Asia Malaysia Nurul Izzah: What happened to democracy here?

Nurul Izzah: What happened to democracy here?

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Kuala Lumpur – Nurul Izzah does not mince her words and according to her and other politicians in Malaysia, the country’s democracy is in limbo. Political activists are banding together to support calls for democratic system reform or a return to true Parliamentary democracy.

I asked a series of questions about Malaysia’s democracy after the 2020 events in interviews with local political heavyweights.

PM Tun Dr Mahathir Mohamad announced his surprise resignation in February 2020. He stepped down as Prime Minister without handing over the reins to Anwar Ibrahim. He had promised to do so several times.

His resignation triggered a political crisis in Malaysia, which has yet to be resolved.

Mahathir defended himself, claiming that he had no choice but to resign because his party had abandoned him in favour of ex-PM and nemesis Najib Razak.

mahathir’s-bitter-pill-for-malaysia’s-political-malady

In an interview in October of last year, he said he asked ex-PM Muhyiddin Yassin a crucial question. Mr Yassin was a minister in Mahathir’s Pakatan Harapan cabinet at the time.

“I asked Mahaidin (Muhyiddin’s real name) whether he is willing to break the government in order to sit with Najib, the corrupt Umno leader, and form a new government?” 

He went on to say that Muhyiddin’s response was a resounding ‘Yes.’ I’ll collaborate with Najib.”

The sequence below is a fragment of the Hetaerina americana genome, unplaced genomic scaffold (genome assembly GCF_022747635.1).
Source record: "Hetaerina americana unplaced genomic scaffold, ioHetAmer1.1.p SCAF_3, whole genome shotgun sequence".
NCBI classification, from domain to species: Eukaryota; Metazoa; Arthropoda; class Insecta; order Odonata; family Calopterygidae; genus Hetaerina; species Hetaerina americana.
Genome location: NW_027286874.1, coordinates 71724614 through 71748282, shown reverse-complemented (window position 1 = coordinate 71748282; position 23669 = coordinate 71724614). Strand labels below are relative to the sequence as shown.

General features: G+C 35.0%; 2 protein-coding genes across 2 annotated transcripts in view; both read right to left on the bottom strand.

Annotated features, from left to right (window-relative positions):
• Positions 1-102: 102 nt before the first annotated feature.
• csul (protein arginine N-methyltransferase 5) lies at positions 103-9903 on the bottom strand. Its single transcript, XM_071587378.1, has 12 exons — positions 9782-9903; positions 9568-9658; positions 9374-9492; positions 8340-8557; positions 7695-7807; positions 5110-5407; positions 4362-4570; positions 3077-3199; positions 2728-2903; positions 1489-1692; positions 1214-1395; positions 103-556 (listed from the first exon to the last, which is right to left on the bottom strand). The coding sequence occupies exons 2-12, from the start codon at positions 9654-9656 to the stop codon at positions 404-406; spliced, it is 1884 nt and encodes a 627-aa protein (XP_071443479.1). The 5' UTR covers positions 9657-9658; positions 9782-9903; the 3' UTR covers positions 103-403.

The elderly statesman stated that he could not accept this. That is what prompted him to resign as Prime Minister, pleading with Malaysia’s King to re-appoint him if he has a majority in Parliament.

In February 2020, he argued that democracy in Malaysia is now fluid, and party hopping is common. He hasn’t changed his mind today.

However, Mahathir was unable to secure a majority because his party, Bersatu, had joined forces with Umno and the Islamists PAS to form a new coalition, the Perikatan Nasional. Muhyiddin was appointed Prime Minister by the PN.

Restore Parliamentary Democracy 

For Penang MP Nurul Izzah, democratic growth is about transparency and the freedom of the MPs in parliament.

 

“A fully functioning Parliament will benefit the people and will provide safety net for Malaysians,” she said.

Nurul Izzah, the daughter of Keadilan leader Anwar Ibrahim, was interviewed on Zoom in December last year. She is one of the most visible faces of the reform movement.

According to political observers, Nurul Izzah has taken a back seat due to the country’s political impasse. She has however kept her parliamentary seat meanwhile. 

Malaysia is currently in a state of democratic limbo, which has created a gap for the people. Many people have spoken out, criticising the “frogs” who are winning elections all over the world.

This prompted the question, “What has happened to democracy here (Malaysia)?” Nurul Izzah responded that the pandemic has changed a lot of things.

While she acknowledges that democracy is facing difficult challenges, she proposes a return to a strong Parliamentary democracy, which she believes will aid in the resolution of many issues.

For example, she claims that the country needs to re-establish a stronger economy that will allow people to earn a living. Parliament is where MPs can and must fight for the betterment of the people.

She claims that it is the role of MPs to fight for the betterment of the people, including obtaining financial assistance for various groups in financial difficulty.

“I consider the functioning of Parliament, and while I am grateful that we have a parliament, it will be meaningless unless we give it the ability to fully function.”

She claims that the house has a moral obligation to debate motions that are understandable to the public. She criticises the Speaker for not allowing a debate on the recent floods that hit the country, claiming that this exposes the system’s flaws.

 

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